Statement was $117,500. Closing documents show that the seller added $17,400 in
   unsupported costs to the sales price, including costs the seller agreed to pay on behalf of
   the buyer. The seller added $6,725 in closing costs, $1,250 for the title policy, $1,250 for
   FHA non-allowables, $4,175 for the gift and fee used as the downpayment, and an
   unidentified price increase of $4,000.




                                              109
2. The lender did not adequately review the appraisal that valued the property at $125,000,
   whereas the local appraisal district valued the property at $79,025. The appraiser
   overvalued the property by $45,975. Several discrepancies indicate a lower value:
   a. Comparables one and two are over eight miles from the subject property.
   b. The lender and appraiser did not reduce the sales price or value of the subject property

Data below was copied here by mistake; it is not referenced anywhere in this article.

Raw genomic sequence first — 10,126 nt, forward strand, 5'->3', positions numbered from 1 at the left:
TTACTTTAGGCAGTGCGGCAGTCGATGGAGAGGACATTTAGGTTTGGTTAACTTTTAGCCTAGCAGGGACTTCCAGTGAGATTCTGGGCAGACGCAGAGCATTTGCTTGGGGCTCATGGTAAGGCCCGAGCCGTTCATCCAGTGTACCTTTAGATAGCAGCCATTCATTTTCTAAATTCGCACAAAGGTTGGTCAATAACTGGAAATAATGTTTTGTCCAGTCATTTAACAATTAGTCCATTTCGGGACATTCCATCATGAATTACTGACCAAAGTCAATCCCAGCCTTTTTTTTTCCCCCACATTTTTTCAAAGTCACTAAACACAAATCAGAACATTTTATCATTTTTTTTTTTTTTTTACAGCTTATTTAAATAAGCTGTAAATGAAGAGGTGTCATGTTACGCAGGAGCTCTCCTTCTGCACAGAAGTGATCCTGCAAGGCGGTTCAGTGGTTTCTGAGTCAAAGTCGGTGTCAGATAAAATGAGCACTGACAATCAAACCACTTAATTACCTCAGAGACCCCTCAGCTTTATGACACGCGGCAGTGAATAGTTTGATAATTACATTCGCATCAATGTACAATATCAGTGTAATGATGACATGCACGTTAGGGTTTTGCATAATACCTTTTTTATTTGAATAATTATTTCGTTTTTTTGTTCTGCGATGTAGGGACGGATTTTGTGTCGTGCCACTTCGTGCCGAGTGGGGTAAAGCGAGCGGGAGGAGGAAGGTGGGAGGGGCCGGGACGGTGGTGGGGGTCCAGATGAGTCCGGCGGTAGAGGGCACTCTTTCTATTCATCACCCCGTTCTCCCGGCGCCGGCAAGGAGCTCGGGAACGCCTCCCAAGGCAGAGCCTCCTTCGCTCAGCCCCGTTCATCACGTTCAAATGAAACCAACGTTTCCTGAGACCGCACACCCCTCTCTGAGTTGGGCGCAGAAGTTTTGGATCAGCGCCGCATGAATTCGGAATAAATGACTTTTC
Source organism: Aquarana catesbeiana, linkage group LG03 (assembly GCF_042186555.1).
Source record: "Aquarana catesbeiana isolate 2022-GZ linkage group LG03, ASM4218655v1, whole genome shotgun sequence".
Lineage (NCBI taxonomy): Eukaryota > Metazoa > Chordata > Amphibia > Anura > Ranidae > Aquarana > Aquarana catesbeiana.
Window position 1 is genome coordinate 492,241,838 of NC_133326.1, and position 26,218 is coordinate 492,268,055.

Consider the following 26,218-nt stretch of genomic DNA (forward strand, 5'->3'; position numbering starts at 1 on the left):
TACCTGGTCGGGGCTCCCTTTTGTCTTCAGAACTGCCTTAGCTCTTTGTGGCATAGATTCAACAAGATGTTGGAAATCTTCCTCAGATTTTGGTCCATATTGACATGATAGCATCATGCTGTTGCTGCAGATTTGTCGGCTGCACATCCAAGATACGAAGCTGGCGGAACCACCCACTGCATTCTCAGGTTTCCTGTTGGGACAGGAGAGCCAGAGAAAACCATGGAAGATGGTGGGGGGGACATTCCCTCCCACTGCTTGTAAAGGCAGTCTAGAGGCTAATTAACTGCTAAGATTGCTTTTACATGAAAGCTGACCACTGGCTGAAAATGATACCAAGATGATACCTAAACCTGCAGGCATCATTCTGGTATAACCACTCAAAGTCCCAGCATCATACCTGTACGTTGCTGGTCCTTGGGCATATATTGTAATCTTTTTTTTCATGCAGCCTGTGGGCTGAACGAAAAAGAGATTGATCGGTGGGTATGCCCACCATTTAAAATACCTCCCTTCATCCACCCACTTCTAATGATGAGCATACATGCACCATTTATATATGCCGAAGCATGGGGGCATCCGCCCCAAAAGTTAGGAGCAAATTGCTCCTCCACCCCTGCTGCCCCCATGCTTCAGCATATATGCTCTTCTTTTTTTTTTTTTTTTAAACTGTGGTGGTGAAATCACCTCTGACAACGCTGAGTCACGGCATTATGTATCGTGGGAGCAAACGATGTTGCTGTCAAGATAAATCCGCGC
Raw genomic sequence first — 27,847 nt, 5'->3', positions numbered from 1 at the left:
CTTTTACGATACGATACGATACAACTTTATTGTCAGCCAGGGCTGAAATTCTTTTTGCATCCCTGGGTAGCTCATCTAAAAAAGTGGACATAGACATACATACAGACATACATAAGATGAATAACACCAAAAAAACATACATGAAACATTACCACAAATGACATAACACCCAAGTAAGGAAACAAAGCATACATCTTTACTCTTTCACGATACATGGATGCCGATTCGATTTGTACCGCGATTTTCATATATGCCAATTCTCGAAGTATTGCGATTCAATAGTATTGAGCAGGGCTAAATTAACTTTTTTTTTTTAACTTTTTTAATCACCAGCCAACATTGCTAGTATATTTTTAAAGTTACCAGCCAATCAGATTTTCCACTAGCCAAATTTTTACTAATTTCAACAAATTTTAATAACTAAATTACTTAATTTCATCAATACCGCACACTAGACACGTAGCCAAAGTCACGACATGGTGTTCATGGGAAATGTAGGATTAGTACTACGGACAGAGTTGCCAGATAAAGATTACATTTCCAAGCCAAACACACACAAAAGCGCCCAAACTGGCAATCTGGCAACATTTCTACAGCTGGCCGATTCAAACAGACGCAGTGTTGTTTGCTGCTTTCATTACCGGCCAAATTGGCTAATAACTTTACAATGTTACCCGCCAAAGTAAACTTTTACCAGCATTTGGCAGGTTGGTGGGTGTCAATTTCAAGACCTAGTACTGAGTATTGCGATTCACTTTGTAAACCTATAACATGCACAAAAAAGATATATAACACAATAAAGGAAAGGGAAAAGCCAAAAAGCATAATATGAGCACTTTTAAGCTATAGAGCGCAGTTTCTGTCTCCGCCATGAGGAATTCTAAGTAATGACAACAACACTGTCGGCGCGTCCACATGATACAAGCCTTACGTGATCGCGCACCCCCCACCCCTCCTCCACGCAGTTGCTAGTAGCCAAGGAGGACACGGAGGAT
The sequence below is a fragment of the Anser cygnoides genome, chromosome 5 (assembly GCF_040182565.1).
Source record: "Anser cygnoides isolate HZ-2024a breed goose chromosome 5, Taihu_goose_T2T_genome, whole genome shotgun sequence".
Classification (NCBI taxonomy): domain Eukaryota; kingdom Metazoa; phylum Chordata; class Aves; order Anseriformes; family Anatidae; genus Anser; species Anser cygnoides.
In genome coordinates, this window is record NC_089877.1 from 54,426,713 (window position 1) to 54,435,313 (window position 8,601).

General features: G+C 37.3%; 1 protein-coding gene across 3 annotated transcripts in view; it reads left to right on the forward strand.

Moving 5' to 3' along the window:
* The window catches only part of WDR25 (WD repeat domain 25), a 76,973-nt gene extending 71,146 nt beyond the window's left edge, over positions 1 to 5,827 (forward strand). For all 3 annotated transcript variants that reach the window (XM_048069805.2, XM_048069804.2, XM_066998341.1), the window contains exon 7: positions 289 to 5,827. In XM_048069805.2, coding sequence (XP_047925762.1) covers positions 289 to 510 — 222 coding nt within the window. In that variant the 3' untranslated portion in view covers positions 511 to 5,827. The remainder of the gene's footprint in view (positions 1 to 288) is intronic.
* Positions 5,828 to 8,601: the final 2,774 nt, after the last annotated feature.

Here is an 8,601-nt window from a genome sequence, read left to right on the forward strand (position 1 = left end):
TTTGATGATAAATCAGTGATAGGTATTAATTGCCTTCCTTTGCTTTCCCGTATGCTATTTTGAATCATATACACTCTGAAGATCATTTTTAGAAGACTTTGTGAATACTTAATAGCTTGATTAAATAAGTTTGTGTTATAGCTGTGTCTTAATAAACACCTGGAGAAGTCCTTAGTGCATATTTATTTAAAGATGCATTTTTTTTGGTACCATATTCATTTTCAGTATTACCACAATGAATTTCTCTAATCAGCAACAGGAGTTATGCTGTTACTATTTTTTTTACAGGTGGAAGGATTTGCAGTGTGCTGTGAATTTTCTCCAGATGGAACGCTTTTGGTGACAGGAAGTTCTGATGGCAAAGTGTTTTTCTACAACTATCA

by the amount of excess seller contribution over 6 percent of the purchase price of the
      home. The total contract price on the Mortgage Credit Analysis Worksheet is
      $113,500 and the 6 percent limitation is $6,810. The purchase memo included $13,400
      in seller contributions or concessions.
   c. The subject property has 1.65 acres that cost $38,850 and the appraiser’s adjustments
      do not appear reasonable:
      • Comparable three had 1.47 acres and was not adjusted;
      • Comparable one had 3.30 acres and was only adjusted down by $3,000; and
      • Comparable two had six acres and was only adjusted down by $5,000.
   d. Comparables one and two were adjusted up by $3,000 based on condition without
      adequate explanation.
   e. Comparables one and two were five years older than the subject and were adjusted up
      by $600 without adequate explanation.
   f. Comparable two was adjusted down by $3,000 for a deck.
   g. The subject has a living area of 1,344 square feet, and the appraiser did not determine
      the price per square foot. The adjustments were not consistent or reasonable. The
      comparables’ price per square foot range from $76 to $94; however, the appraiser used
      approximately $20 per square foot to adjust comparable two and $58 per square foot to
      adjust comparable three.